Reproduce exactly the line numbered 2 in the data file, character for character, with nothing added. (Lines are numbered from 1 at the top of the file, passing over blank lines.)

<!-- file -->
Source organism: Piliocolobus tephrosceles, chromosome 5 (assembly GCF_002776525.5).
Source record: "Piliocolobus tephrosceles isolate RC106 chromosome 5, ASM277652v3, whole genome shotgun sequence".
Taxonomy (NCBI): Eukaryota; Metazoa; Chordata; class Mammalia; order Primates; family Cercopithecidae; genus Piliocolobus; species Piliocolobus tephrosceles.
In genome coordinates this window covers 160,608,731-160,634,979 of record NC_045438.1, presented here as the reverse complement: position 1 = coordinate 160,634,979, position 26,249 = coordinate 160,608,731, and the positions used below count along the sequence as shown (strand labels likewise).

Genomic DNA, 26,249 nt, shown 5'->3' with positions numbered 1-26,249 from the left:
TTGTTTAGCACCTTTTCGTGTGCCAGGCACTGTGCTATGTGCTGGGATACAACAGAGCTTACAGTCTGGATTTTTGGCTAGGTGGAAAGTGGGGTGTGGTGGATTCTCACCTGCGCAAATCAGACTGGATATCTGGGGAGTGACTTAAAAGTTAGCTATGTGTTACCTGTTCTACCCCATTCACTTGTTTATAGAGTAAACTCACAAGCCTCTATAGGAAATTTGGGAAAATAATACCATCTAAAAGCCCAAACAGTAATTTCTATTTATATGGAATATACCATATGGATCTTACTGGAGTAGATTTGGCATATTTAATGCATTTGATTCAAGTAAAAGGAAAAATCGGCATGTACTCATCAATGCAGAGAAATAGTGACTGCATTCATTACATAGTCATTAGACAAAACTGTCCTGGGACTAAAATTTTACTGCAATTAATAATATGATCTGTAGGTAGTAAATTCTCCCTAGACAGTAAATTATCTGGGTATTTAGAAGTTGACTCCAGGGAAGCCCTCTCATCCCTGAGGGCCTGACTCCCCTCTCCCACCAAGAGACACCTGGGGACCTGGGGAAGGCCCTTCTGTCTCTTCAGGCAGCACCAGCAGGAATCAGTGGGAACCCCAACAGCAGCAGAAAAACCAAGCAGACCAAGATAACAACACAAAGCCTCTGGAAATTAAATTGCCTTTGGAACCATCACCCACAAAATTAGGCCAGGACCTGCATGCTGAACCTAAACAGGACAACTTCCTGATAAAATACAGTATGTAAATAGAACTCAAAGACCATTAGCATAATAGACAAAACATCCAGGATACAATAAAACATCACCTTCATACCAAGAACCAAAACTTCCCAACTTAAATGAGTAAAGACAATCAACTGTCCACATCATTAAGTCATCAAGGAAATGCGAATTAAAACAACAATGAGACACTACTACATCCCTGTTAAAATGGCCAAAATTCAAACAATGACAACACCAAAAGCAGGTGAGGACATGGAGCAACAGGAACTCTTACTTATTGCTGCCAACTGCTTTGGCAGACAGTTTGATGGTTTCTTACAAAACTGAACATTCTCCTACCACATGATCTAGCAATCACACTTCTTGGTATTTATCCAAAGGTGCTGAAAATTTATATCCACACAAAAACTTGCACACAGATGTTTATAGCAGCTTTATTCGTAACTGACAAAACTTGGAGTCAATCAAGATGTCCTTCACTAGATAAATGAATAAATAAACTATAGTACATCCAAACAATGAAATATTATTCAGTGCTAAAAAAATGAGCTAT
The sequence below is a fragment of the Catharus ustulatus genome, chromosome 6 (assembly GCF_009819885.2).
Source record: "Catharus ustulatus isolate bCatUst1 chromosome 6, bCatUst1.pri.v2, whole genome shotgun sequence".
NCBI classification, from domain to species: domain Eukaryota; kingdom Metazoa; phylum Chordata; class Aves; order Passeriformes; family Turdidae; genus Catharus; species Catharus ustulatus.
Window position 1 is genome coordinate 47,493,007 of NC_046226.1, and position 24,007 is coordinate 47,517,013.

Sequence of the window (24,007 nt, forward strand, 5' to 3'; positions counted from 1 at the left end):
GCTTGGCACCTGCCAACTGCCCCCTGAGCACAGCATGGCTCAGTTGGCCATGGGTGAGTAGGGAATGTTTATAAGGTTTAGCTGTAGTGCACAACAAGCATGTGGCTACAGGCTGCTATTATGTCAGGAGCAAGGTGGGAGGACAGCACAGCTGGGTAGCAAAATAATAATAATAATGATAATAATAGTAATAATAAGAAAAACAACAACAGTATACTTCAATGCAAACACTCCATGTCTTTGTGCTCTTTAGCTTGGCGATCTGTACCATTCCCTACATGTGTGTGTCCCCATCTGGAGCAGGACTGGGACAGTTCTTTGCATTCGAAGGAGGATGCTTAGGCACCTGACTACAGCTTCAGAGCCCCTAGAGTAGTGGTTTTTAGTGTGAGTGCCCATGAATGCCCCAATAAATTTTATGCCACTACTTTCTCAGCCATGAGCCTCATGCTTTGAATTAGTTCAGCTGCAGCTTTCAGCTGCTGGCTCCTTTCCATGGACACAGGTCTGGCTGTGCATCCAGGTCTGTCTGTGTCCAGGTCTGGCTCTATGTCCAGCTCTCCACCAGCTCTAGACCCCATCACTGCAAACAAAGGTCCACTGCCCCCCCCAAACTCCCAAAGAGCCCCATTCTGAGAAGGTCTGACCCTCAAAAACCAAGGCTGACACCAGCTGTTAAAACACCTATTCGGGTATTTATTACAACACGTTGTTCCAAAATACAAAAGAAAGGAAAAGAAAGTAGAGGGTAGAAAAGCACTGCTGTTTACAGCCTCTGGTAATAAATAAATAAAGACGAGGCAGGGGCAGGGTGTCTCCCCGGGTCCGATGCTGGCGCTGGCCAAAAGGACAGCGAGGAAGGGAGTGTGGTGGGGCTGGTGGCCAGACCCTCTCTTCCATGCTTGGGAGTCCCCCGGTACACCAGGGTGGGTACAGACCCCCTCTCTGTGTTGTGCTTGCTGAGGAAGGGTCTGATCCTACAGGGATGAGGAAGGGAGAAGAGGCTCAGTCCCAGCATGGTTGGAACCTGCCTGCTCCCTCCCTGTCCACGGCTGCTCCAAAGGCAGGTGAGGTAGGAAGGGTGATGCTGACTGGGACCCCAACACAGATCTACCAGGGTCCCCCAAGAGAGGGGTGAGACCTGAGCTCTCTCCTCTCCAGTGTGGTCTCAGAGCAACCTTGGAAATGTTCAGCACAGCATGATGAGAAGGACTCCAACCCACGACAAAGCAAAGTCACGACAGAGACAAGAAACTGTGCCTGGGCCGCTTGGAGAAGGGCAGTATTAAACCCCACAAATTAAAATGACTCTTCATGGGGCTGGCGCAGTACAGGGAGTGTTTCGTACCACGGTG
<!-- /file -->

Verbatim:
Source record: "Piliocolobus tephrosceles isolate RC106 chromosome 5, ASM277652v3, whole genome shotgun sequence".